What I would like to tell my readers about my experience with Facebook thus far is you all have to be careful about how people may try to use what you have said on Facebook against you. I know that many of you are not as willing as I am to vigorously challenge misrepresentations involving you. I would, therefore, just like for you to be careful about who you befriend on Facebook. Make sure that you can trust the people who you are friends with on Facebook. Additionally, I recommend that you adjust your privacy settings to not allow everyone to see your photos and statuses. Facebook’s privacy settings even allow you to pick and choose the people who you want to allow to see your Wall, photos, and statuses.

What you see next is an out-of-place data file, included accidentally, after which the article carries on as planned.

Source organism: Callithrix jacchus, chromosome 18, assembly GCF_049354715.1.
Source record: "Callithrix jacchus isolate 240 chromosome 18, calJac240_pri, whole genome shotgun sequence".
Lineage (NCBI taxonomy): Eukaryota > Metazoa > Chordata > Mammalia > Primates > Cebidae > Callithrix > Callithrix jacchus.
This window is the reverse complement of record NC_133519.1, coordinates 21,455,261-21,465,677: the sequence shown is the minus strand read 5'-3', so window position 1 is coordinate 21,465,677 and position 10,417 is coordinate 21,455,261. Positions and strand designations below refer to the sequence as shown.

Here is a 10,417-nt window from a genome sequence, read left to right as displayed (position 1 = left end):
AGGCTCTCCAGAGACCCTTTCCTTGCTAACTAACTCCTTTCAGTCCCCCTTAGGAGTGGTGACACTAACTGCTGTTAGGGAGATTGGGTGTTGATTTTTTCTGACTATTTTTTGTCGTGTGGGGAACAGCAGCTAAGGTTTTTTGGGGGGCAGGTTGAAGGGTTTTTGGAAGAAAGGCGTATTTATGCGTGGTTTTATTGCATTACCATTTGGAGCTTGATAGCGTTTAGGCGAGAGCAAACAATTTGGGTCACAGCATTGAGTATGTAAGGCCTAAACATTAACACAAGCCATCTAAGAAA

I have professors, employers, students, colleagues, fellow church members, and etc. as Facebook friends, because I’m the same everywhere I go—you will always get the same Antonio Maurice Daniels. While most people are on Facebook for valid purposes, I want you to be careful about those who would try to do you harm. Some people will copy and paste stuff and try to use it against you—be watchful of this. Some people will try to use your photos to misrepresent you and defame your character. For security purposes, make sure that you always take a moment and change your Facebook password often, so that you can better ensure that no unauthorized persons are using your account.

When people are already looking to make you out to be something that you are not, or if they are striving to make you appear to be a radical or monster, they can use the simplest thing you have posted on Facebook to do so. They will not worry about taking your postings out of context—they will use the postings without any hesitation to promote their personal agendas. I know you a probably thinking that people are really not this immature, but I hope that you are not that naïve to continue to maintain that viewpoint.